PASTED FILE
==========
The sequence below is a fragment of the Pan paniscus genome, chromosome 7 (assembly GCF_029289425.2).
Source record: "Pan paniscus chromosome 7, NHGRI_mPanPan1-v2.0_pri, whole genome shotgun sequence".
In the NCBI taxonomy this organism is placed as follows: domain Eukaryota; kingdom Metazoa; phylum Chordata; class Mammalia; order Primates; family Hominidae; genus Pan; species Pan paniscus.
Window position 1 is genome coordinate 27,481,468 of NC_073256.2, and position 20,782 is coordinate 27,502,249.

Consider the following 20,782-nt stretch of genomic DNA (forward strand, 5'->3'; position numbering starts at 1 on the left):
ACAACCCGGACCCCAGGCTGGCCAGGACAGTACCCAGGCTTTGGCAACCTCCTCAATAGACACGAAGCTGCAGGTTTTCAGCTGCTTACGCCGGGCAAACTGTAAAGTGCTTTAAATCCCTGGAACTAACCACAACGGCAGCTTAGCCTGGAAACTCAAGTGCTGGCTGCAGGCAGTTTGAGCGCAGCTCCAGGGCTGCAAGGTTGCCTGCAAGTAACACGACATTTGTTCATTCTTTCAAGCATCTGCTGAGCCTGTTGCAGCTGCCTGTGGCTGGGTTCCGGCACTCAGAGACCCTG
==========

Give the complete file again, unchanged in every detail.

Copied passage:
The sequence below is a fragment of the Pan paniscus genome, chromosome 7 (assembly GCF_029289425.2).
Source record: "Pan paniscus chromosome 7, NHGRI_mPanPan1-v2.0_pri, whole genome shotgun sequence".
In the NCBI taxonomy this organism is placed as follows: domain Eukaryota; kingdom Metazoa; phylum Chordata; class Mammalia; order Primates; family Hominidae; genus Pan; species Pan paniscus.
Window position 1 is genome coordinate 27,481,468 of NC_073256.2, and position 20,782 is coordinate 27,502,249.

Consider the following 20,782-nt stretch of genomic DNA (forward strand, 5'->3'; position numbering starts at 1 on the left):
ACAACCCGGACCCCAGGCTGGCCAGGACAGTACCCAGGCTTTGGCAACCTCCTCAATAGACACGAAGCTGCAGGTTTTCAGCTGCTTACGCCGGGCAAACTGTAAAGTGCTTTAAATCCCTGGAACTAACCACAACGGCAGCTTAGCCTGGAAACTCAAGTGCTGGCTGCAGGCAGTTTGAGCGCAGCTCCAGGGCTGCAAGGTTGCCTGCAAGTAACACGACATTTGTTCATTCTTTCAAGCATCTGCTGAGCCTGTTGCAGCTGCCTGTGGCTGGGTTCCGGCACTCAGAGACCCTG